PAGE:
The Concerto in D major, BWV1054 is a re-working of Bach’s much-loved Concerto for Violin in E major, BWV1042 thought to date either from the composer’s time in Cöthen or during his early years in Leipzig. The decision to transpose the key of the original down a tone to D major was a practical consideration; whereas solo violin parts often made prominent use of e''' as the highest note of a given passage, the compass of the keyboard on those harpsichords available to Bach during his time in Leipzig extended only to d'''. Thus, by transposing the concerto down a tone it avoided the need to transfer several passages of the solo material to a lower octave. In the case of this particular concerto, the transposition results in a further satisfying outcome (for the player, at least), namely that the entire range of the harpsichord from GG to d''' is utilised within the solo keyboard part.
It is important to note however that BWV1054, particularly in the case of the outer movements, demonstrates far more than just an act of transcription—rather it exhibits a detailed and, at times, highly virtuosic re-working of the (already complex) original solo violin part into writing which is truly idiomatic for keyboard and which exploits the tonal brilliance and percussive qualities of the harpsichord to the full. By huge contrast the rather more literal transcription of the Adagio e piano sempre offers testament to Bach’s evident confidence in the harpsichord’s capacity to sustain an expressive cantabile melody. Far from seeing the limited dynamic range of the instrument as any kind of barrier, he turns it to great musical advantage in this exquisite movement by demanding an intensely intimate approach on the part of the accompanying string ensemble.
The Concerto in G minor, BWV1058 is also a transposed arrangement of an original work for violin—this time the Violin Concerto in A minor, BWV1041 dating from circa 1730 and thus, also likely written for the Collegium Musicum. In some respects, the refined idiomatic writing for keyboard in BWV1058 goes further still than that found in the outer movements of BWV1054; here, in those instances during the soli passages where the right hand is engaged purely with the original violin melody, the fully integrated imitative figuration assigned to the left hand goes well beyond a mere doubling of the continuo bass-line. And, during the course of the final 9/8 Gigue, the expansion of the solo part with its brisk scalic passagework and keyboard imitation of violin bariolage technique results in a free-flowing dialogue between left and right hands. The central ostinato-based Andante also offers a significantly developed version of the original solo violin part. Once again, the lyrical capabilities of the harpsichord are showcased, though the serenity of the melodic writing stands in contrast to the bold, percussive texture which arises from the keyboard’s fully written out (as opposed to figured) chords in the robust tuttis.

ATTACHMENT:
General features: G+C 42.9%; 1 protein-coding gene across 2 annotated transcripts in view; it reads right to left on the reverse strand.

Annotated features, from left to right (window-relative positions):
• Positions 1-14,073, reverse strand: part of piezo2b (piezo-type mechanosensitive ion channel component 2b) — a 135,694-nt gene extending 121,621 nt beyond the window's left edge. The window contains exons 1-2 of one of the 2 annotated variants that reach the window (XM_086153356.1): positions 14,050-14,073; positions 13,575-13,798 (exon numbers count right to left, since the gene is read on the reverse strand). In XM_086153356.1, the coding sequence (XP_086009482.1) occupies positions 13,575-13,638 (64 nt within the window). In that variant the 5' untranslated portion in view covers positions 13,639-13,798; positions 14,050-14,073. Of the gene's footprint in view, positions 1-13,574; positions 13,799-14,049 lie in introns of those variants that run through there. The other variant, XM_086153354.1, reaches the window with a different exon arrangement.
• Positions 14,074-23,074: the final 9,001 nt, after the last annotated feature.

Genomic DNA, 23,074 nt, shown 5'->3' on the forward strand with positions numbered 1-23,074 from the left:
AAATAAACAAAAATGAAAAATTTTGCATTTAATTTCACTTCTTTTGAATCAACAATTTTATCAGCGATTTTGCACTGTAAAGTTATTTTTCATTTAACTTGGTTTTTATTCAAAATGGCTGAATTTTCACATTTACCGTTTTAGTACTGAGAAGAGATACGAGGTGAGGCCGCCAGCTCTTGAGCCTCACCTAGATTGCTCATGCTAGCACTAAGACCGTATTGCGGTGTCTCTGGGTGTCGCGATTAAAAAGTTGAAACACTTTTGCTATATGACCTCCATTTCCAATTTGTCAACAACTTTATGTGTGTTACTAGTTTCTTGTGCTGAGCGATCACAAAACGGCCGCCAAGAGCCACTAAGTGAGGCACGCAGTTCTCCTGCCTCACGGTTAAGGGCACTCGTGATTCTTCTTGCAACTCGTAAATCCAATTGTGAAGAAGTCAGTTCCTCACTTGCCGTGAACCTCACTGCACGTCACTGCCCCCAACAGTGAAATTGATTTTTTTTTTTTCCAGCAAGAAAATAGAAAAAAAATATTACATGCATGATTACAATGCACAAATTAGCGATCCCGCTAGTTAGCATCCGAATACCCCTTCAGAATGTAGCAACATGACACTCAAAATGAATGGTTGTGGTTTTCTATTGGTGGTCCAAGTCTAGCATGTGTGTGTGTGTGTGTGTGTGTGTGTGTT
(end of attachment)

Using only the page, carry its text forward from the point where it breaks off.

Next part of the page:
The Concerto in A major, BWV1055 is surely one of the most exuberant and openly joyous of Bach’s keyboard concertos. Numerous scholars have hypothesised that its origins may lie in a now lost concerto for oboe d’amore. But, as the late Richard Maunder so refreshingly contested, ‘it is by no means clear […] that BWV1055 […] necessarily led a previous existence of which no evidence has survived.’
Indeed, the relationship between the writing for harpsichord and the accompanying strings in this concerto is often strikingly different to that of the other pieces recorded here, so much so as to suggest original compositional intention rather than after-the-fact transcriptive adaptation. The ‘vertical’ spiccato string writing of the opening Allegro seems consciously designed to work in tandem with the arpeggiated harpsichord figuration in the interest of constructing one complete interdependent texture, rather than placing soloist in opposition to the accompanying instruments. Furthermore, as the movement progresses, an occasional equal partnership between solo harpsichord and solo violin emerges (evidenced also in two other harpsichord concertos, BWV1053 & 1056) which is highly reminiscent of the trio-sonata textures explored in the composer’s Six Sonatas for Violin & Obbligato Harpsichord, BWV1014-1019. This close relationship between violin and keyboard is further developed (albeit now with additional chordal realisation from the 2nd violin and viola) throughout the effortlessly flowing soli passages of the Larghetto—a remarkable, languishing Siciliano in F sharp minor. In the Allegro ma non tanto finale, the virtuosic cascading scalic passages of the ritornelli appear tailor-made for the effervescent, pointed timbre of the harpsichord; the staccato string chords heard later in the movement provide textural clarity through which the dancing triplets of the keyboard penetrate with ease, and the translucence of the ‘choir’ of upper strings which Bach employs in the other soli passages provides an exquisitely judged halo-like accompaniment to the harpsichord’s cheerful ornamented song.
Andrew Arthur © 2022